Earlier this week, Switzerland’s federal mint, Swissmint, launched a commemorative gold coin celebrating “probably the most famous” Swiss folk hero, William Tell.
The work of Tell is mentioned for the first time in the White Book of Sarnen, a chartulary written by civic recorder Hans Schriber, of Obwalden, around 1470. Tell also crops up at the time of the Burgundian Wars in the 1477 “Song of Tell,” which is about the origin of the Swiss Confederation.
In 1507, Tell’s story was recorded in the Chronicle of the City of Lucerne by Melchior Russ and Petermann Etterlin and printed for the first time. It also found its way into the Swiss Chronicles written by Heinrich Brennwald, of Zurich, between 1508 and 1516. Around 1570, the chronicler Aegidius Tschudi condensed the various oral and written versions of Tell’s narrative into a saga dated 1307.
Popular theatre performances in Central Switzerland also helped spread the Tell legend. The dramatization of the Tell legend by Friedrich Schiller—which premiered in 1804—made the story well known initially in Europe and later worldwide. Schiller drew extensively on the chronicle of Aegidius Tschudi. Schiller’s play is the basis for the great opera Guillaume Tell by Gioachino Rossini. Earlier depictions showed Tell in different costumes depending on the spirit of the time.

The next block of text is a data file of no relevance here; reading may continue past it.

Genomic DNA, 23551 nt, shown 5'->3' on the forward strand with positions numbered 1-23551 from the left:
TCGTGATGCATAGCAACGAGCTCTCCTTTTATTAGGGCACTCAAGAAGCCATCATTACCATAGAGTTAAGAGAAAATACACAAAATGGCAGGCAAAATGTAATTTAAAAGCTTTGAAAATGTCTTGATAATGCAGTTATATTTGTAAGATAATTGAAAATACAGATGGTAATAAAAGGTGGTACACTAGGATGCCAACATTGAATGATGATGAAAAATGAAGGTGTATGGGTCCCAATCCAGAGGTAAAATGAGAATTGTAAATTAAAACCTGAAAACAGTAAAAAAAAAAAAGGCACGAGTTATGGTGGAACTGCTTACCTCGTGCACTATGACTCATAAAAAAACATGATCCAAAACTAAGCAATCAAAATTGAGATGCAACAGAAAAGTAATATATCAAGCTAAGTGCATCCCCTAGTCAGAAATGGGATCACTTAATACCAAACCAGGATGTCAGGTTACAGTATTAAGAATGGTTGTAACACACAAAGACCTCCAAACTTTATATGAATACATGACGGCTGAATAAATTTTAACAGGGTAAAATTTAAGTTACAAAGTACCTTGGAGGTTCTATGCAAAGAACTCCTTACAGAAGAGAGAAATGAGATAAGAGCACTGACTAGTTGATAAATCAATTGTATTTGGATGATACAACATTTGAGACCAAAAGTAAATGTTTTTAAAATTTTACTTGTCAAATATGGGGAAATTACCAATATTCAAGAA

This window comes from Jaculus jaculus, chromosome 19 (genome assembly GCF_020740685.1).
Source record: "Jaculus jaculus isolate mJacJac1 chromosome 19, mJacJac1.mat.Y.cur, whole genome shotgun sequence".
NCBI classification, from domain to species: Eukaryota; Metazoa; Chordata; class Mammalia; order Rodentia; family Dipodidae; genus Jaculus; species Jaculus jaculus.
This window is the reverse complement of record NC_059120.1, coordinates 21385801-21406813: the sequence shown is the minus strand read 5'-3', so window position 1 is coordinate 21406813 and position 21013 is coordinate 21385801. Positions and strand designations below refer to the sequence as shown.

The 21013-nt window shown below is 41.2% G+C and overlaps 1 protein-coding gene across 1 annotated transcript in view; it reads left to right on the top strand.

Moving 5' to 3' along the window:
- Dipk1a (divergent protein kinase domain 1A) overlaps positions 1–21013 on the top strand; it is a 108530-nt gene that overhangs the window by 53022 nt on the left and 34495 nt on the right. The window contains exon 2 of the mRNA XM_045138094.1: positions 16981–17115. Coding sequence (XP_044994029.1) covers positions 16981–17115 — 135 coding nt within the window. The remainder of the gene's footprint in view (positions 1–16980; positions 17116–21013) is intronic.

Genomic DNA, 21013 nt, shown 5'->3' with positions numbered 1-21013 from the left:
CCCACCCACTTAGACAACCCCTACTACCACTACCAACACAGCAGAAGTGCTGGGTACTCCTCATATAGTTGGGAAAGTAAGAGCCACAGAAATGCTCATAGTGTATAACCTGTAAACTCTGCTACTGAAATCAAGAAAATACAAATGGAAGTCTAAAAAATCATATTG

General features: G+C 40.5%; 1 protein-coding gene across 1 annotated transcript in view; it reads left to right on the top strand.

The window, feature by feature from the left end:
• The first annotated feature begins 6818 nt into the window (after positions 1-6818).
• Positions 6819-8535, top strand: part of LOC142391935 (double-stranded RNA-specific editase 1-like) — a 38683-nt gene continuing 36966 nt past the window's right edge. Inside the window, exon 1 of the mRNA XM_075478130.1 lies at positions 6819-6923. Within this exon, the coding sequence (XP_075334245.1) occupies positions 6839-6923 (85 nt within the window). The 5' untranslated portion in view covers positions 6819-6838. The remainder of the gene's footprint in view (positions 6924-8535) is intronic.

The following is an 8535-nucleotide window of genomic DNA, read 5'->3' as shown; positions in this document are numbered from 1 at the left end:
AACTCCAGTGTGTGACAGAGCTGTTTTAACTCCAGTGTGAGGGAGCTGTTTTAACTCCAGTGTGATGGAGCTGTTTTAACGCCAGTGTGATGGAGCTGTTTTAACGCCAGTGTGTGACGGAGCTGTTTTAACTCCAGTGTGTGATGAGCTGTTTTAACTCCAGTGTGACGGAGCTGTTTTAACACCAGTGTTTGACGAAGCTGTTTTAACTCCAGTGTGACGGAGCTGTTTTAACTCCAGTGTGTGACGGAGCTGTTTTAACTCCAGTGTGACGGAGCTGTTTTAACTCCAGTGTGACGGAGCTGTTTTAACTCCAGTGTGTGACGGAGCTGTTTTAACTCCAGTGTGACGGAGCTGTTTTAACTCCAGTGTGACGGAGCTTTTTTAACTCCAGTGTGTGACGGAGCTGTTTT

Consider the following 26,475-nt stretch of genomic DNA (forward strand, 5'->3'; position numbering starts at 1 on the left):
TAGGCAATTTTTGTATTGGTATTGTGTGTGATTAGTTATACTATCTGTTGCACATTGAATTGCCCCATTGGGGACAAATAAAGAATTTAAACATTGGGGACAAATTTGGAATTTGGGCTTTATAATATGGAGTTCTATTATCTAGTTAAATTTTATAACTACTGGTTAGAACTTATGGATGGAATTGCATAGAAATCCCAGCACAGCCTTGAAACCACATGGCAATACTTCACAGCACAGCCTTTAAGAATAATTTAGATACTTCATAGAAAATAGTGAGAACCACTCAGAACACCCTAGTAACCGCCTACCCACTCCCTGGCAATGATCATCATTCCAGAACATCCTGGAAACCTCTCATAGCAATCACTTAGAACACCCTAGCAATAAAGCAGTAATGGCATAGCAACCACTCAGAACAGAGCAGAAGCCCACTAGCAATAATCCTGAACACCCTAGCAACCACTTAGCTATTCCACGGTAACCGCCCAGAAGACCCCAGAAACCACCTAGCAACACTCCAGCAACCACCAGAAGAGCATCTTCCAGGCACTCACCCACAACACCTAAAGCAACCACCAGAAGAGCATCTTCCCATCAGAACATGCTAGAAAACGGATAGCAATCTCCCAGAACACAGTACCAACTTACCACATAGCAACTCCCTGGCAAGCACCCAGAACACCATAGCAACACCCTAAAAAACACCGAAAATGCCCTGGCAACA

- Alloy: 0.900 per cent gold
- Weight: 11.29 grams
- Diameter: 25 millimetres
- Denomination: 50 Swiss francs
- Mintage: 4,500 Proof coins
Tell as we imagine him today—that is, in a herdsman’s cowl and with a beard—was influenced by the Tell monument by the sculptor Richard Kissling in Altdorf and by the famous Tell painting by Ferdinand Hodler dated 1897. The latter also served as a template for the new commemorative coin and pays respect to the great Swiss painter, the 100th anniversary of whose death is marked this year. The coin was designed by illustrator Angelo Boog.
The new commemorative coin, which was issued on April 26, is available at swissmintshop.ch.